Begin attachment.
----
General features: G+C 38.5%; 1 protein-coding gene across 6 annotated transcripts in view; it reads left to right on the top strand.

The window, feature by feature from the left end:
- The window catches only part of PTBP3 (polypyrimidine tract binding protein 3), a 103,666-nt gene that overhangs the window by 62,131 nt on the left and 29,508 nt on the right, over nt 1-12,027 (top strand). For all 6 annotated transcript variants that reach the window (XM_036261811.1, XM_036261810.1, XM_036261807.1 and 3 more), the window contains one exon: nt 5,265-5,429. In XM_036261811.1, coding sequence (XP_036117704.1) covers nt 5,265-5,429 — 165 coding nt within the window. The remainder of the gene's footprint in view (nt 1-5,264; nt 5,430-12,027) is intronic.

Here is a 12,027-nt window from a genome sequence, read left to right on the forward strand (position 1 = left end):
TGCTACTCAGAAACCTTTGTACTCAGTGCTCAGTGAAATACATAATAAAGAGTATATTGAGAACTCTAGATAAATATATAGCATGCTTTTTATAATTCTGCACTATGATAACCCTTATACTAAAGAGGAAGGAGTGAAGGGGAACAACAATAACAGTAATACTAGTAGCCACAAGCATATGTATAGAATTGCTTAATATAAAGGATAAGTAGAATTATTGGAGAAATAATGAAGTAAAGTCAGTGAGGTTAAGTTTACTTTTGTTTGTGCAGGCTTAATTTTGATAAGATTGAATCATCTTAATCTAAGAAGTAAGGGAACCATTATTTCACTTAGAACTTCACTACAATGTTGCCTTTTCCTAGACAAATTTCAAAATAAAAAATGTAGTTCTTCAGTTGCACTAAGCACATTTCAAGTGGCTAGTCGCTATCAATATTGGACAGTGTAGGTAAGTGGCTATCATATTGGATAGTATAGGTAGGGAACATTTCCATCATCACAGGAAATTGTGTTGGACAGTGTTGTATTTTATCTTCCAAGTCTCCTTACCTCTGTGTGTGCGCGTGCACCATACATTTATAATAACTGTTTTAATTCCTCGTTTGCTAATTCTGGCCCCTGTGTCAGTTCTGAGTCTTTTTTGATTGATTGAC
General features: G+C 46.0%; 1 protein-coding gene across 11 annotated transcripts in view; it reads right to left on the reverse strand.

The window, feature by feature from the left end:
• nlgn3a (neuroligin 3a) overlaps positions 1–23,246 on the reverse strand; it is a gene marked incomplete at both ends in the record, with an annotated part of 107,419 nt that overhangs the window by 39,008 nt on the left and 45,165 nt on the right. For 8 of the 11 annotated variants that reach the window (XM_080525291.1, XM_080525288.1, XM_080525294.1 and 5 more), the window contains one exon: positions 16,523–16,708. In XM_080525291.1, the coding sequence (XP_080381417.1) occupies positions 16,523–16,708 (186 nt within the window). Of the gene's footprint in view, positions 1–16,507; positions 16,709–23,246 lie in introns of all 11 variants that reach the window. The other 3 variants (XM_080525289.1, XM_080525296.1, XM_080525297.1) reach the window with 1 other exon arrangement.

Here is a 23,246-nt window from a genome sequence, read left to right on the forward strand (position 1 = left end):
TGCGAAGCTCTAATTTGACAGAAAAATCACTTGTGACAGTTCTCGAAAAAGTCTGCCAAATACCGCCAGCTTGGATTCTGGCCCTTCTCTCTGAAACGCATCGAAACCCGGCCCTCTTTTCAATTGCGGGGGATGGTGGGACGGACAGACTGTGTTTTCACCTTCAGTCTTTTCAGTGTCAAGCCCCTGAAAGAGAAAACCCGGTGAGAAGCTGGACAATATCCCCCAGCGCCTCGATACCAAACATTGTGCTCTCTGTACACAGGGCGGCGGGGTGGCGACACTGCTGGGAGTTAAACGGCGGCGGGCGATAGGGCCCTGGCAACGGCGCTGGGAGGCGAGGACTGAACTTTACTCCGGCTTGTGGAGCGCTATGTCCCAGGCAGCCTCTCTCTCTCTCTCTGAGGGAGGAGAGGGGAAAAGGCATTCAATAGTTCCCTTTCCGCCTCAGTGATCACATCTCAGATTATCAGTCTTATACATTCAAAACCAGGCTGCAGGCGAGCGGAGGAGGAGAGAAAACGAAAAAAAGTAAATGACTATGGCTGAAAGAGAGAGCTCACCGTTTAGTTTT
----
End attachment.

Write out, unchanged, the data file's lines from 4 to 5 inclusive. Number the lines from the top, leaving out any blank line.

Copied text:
Here is a 12,027-nt window from a genome sequence, read left to right on the forward strand (position 1 = left end):
TGCTACTCAGAAACCTTTGTACTCAGTGCTCAGTGAAATACATAATAAAGAGTATATTGAGAACTCTAGATAAATATATAGCATGCTTTTTATAATTCTGCACTATGATAACCCTTATACTAAAGAGGAAGGAGTGAAGGGGAACAACAATAACAGTAATACTAGTAGCCACAAGCATATGTATAGAATTGCTTAATATAAAGGATAAGTAGAATTATTGGAGAAATAATGAAGTAAAGTCAGTGAGGTTAAGTTTACTTTTGTTTGTGCAGGCTTAATTTTGATAAGATTGAATCATCTTAATCTAAGAAGTAAGGGAACCATTATTTCACTTAGAACTTCACTACAATGTTGCCTTTTCCTAGACAAATTTCAAAATAAAAAATGTAGTTCTTCAGTTGCACTAAGCACATTTCAAGTGGCTAGTCGCTATCAATATTGGACAGTGTAGGTAAGTGGCTATCATATTGGATAGTATAGGTAGGGAACATTTCCATCATCACAGGAAATTGTGTTGGACAGTGTTGTATTTTATCTTCCAAGTCTCCTTACCTCTGTGTGTGCGCGTGCACCATACATTTATAATAACTGTTTTAATTCCTCGTTTGCTAATTCTGGCCCCTGTGTCAGTTCTGAGTCTTTTTTGATTGATTGAC